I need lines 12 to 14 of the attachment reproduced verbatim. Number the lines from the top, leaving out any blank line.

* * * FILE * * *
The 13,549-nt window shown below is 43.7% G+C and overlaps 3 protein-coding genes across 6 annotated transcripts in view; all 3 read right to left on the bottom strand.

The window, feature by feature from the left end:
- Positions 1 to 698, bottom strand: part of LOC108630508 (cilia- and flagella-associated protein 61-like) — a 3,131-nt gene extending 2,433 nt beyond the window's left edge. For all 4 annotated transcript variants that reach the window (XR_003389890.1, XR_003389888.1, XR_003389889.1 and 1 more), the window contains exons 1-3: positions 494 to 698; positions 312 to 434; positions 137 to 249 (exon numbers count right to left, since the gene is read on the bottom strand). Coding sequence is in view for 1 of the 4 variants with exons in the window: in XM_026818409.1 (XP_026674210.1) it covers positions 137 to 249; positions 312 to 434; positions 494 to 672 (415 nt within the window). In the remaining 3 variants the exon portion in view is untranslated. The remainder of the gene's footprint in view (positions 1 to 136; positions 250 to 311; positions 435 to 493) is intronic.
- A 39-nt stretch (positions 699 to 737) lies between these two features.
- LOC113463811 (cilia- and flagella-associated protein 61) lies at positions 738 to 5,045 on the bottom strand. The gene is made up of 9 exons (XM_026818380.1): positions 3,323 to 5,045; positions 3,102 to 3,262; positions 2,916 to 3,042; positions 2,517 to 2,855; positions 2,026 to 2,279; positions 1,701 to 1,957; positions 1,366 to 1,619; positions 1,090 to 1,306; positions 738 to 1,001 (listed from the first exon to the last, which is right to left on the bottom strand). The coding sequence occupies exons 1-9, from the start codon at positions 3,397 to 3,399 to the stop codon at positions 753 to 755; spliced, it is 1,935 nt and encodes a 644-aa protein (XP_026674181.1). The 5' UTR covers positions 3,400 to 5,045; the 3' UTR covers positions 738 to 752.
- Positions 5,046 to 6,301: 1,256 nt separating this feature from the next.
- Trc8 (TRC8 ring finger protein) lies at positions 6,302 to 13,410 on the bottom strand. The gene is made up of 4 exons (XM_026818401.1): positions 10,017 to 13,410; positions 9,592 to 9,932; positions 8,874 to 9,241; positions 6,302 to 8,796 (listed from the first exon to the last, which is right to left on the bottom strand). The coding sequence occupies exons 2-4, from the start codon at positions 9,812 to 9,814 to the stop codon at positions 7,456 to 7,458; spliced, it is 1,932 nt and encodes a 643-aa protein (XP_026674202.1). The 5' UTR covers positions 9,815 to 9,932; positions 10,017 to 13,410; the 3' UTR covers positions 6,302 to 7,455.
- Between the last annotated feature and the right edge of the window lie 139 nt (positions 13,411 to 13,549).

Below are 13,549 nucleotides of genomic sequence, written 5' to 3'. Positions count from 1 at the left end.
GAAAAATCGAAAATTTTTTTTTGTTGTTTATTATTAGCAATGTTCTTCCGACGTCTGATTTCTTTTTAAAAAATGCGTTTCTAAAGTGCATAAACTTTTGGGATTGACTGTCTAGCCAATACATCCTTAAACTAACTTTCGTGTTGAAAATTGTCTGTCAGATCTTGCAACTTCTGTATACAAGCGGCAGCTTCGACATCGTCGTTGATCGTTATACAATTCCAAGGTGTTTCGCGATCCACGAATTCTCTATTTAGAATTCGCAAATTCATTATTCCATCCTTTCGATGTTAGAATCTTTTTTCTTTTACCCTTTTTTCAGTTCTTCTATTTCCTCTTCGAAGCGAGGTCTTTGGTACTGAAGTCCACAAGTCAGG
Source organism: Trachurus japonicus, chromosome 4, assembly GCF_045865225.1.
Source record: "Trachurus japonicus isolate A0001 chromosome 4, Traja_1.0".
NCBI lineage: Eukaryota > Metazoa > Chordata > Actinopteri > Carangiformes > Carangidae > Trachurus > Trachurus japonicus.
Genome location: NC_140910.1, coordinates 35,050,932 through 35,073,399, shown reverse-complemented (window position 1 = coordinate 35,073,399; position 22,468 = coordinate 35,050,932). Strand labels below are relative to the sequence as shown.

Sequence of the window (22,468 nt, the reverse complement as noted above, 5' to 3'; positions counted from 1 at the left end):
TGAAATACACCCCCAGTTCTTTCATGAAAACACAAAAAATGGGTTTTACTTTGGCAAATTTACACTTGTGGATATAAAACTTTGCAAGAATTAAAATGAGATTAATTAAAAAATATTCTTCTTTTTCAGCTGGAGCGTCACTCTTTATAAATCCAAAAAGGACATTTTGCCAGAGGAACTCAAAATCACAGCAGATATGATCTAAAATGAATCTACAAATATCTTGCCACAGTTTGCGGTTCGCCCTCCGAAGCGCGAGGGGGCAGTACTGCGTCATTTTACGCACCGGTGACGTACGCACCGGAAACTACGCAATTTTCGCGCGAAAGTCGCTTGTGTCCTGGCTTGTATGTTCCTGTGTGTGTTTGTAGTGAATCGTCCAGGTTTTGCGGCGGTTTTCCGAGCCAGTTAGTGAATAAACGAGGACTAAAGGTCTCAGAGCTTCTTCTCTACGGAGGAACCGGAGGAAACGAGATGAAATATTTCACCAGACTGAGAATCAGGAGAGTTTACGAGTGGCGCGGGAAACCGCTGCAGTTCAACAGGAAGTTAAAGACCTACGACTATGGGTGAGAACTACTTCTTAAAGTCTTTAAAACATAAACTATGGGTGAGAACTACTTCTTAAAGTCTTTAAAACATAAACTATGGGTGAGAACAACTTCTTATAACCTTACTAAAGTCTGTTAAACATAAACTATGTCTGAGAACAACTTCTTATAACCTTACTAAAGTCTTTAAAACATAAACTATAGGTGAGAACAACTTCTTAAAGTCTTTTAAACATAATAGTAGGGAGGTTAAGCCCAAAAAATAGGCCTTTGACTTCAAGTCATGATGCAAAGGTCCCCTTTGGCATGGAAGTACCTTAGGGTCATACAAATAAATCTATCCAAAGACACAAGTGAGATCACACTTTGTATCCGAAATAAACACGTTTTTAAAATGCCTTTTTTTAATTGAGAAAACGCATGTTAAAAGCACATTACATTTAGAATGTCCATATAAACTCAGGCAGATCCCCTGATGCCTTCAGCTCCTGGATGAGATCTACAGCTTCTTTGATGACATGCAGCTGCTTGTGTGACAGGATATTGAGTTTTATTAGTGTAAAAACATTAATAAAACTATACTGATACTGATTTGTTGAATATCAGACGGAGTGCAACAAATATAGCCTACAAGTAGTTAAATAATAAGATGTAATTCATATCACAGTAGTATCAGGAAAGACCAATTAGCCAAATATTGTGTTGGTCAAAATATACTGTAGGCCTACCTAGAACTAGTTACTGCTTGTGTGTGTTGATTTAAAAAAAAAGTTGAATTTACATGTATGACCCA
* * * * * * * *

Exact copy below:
Source record: "Trachurus japonicus isolate A0001 chromosome 4, Traja_1.0".
NCBI lineage: Eukaryota > Metazoa > Chordata > Actinopteri > Carangiformes > Carangidae > Trachurus > Trachurus japonicus.
Genome location: NC_140910.1, coordinates 35,050,932 through 35,073,399, shown reverse-complemented (window position 1 = coordinate 35,073,399; position 22,468 = coordinate 35,050,932). Strand labels below are relative to the sequence as shown.